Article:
“Do not give a chance to masters of ceremonies of terror”

The German Foreign Office has called for restraint in dealing with statements by the Taliban and warned against a media war. The Taliban are consistently and energetically using developments in Afghanistan to advance their own goals, spokesman Martin Jager said in Berlin on Thursday. Journalists should not be taken in by this. In the ARD morning show, Jager had previously spoken of "masters of ceremonies of terror". It can be amed that they are now turning specifically to Germany because of the debate about the Bundeswehr mandates, which will continue until the fall.

The Taliban's propaganda office somewhere in the Afghan-Pakistan border area is very well organized with mobile phone numbers and mail contacts, the foreign office spokesman said. He reminded of the speculations of the previous Saturday about the alleged murder of the two German hostages. A Taliban spokesman had apparently upset the whole of Germany with just a few phone calls in Kabul. "This must not be. This cannot be," said Jager. The German government had countered this massively. Democracies may be vulnerable, but they are not defenseless.In the meantime, Development Minister Heidemarie Wieczorek-Zeul (SPD) again pleaded in the "Suddeutsche Zeitung" for a continuation of the commitment in Afghanistan. The German government wants to "stay the course clearly," she said. "Anything else would be misunderstood by perpetrators of violence as weakness." German development cooperation, he said, was focused on rebuilding infrastructure and the economy and training teachers. It is necessary to provide people with alternative sources of income to opium cultivation.

German aid organizations continue programs in Afghanistan – Welthungerhilfe in this site-Intervi

After the death of a German hostage in Afghanistan, there is renewed debate in Germany about whether Germans can and should still help the crisis-ridden country at all. Memories are awakened of the debate at the beginning of the year, when an employee of the Deutsche Welthungerhilfe was killed. this site spoke now with the relief organization. Spokeswoman Marion Aberle: "We want to continue to help the country." Other aid agencies also want to stay. "Our work continues as normal" The aid agency decided in May to change its strategy for its programs after a German and an Afghan staff member were killed in March and April, respectively. Welthungerhilfe has been active in Afghanistan since 1980, where it primarily supports rural development."Our work is continuing as normal," Hans Stehling, press spokesman for the state-owned Gesellschaft fur Technische Zusammenarbeit (GTZ), told the epd on Monday. There is currently no thought of withdrawing the 35 or so German GTZ employees from Afghanistan.German Development Minister Heidemarie Wieczorek-Zeul (SPD) had already declared on Sunday that there would be no halt to development projects in Afghanistan despite the kidnapping of two Germans. According to the ministry, there are about 120 Germans working in Afghanistan on projects funded by the German government. Overall, she said, the number of German aid workers is still higher.Kindernothilfe said the situation of children, infants and young mothers in Afghanistan is particularly dramatic. According to UN data, 257 of 1.000 children under the age of five died, 165 out of 1.000 babies die before their first birthday. Thus, the infant mortality rate in Afghanistan was the highest in the world.Kindernothilfe will therefore continue its support for clinics and women's self-help groups, she said.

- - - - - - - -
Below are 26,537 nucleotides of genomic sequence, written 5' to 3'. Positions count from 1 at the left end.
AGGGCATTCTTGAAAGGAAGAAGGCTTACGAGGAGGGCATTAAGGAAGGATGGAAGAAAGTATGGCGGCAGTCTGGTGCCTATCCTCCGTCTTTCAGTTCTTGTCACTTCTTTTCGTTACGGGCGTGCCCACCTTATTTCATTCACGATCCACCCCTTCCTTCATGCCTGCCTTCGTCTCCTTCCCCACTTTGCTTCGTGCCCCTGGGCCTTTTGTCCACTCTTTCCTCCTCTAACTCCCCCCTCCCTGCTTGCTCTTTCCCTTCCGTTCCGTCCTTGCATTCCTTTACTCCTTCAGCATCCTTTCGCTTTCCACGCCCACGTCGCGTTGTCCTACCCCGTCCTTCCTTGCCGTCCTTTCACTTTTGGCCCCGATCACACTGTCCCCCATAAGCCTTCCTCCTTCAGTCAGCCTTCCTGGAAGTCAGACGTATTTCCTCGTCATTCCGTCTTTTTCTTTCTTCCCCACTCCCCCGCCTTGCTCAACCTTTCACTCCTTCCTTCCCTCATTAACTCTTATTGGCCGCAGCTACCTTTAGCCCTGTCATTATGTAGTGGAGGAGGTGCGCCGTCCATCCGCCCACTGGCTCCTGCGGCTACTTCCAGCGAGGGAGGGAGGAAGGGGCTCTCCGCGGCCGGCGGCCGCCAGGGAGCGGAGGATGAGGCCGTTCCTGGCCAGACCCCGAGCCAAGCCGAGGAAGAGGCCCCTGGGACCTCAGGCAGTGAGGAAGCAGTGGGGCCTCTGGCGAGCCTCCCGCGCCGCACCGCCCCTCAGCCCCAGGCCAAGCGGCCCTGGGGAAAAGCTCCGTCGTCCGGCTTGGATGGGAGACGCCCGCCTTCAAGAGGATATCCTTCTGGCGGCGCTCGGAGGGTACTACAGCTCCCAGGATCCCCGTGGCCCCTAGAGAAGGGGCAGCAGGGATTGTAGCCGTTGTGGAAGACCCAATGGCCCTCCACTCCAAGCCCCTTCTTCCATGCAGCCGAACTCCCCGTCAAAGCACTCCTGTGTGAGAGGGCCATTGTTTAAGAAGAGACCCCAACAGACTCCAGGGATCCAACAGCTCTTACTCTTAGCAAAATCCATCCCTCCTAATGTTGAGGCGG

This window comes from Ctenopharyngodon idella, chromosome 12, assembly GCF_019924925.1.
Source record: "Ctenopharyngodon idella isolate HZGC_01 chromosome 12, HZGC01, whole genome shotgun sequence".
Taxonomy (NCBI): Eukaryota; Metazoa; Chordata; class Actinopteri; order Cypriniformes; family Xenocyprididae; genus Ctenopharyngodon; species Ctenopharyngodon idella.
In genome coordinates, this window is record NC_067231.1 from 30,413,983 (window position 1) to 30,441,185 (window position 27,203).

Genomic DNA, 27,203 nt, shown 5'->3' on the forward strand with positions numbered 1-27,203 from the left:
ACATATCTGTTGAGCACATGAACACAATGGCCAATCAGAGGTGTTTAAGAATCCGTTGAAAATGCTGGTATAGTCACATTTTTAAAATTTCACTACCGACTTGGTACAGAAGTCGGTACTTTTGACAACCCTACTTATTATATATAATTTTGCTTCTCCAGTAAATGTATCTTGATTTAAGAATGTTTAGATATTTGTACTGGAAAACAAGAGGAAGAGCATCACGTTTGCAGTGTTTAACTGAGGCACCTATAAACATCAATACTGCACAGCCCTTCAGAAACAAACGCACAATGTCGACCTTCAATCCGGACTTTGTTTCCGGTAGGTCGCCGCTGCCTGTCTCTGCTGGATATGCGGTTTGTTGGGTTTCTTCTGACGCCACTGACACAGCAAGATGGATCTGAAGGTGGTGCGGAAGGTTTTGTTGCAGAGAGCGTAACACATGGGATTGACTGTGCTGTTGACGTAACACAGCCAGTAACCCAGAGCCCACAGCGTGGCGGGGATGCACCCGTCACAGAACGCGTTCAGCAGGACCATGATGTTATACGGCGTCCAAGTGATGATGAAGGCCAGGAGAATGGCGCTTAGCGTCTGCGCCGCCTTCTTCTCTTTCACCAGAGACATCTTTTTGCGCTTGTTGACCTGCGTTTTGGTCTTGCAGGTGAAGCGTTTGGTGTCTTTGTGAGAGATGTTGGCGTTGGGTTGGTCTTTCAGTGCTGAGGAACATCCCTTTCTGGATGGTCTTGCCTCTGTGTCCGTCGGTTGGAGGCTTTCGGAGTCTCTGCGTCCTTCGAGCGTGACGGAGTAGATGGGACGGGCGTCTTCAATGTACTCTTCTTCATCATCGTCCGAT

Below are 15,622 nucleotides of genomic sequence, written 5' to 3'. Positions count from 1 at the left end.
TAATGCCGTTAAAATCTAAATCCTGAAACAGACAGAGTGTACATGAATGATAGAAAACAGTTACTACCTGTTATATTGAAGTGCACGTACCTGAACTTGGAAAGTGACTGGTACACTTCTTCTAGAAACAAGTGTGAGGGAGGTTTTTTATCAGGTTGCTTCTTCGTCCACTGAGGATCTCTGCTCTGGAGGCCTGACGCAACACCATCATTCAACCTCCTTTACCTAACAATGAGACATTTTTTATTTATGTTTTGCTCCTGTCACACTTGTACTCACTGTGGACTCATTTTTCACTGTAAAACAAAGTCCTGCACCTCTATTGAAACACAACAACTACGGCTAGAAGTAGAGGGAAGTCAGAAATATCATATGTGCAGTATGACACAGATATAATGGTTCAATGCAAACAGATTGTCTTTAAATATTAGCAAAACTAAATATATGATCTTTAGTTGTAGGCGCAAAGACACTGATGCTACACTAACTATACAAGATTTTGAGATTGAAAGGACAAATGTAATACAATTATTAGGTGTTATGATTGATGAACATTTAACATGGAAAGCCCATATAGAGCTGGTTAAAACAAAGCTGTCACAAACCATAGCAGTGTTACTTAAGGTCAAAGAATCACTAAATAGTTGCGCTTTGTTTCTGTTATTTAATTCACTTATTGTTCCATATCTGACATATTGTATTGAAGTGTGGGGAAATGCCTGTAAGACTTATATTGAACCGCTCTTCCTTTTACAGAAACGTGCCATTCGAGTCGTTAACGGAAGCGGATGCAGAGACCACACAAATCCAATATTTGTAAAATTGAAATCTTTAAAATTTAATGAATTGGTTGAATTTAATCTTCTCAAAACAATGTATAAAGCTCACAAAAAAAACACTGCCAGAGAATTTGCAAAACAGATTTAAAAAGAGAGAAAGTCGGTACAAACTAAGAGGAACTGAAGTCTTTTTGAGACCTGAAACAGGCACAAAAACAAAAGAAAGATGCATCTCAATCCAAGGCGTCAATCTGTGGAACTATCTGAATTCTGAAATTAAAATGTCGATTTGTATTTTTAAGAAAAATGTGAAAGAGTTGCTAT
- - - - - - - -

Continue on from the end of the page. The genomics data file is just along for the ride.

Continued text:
"Not easy"

There are still two German staff members working for Caritas international in Afghanistan. According to press spokesman Achim Reinke, security precautions had already been tightened in recent months. There will be no more overland trips by car. Germans would also always be accompanied by Afghan staff who know the cultural realities. Caritas mainly supports traumatized children and helps to build wells and roads.Rudi Tarneden, spokesman for the UN Children's Fund UNICEF, stressed that the work in Afghanistan is "not easy". Attacks on aid workers have also increased since the beginning of the year, he said. "Whenever there are civilian casualties in combat, the vulnerability of international staff increases," Tarneden explained. Some 380 people have been killed in fighting in Afghanistan in the first four months of this year, according to UN figures. UNICEF is involved in school education and health care for children in Afghanistan.

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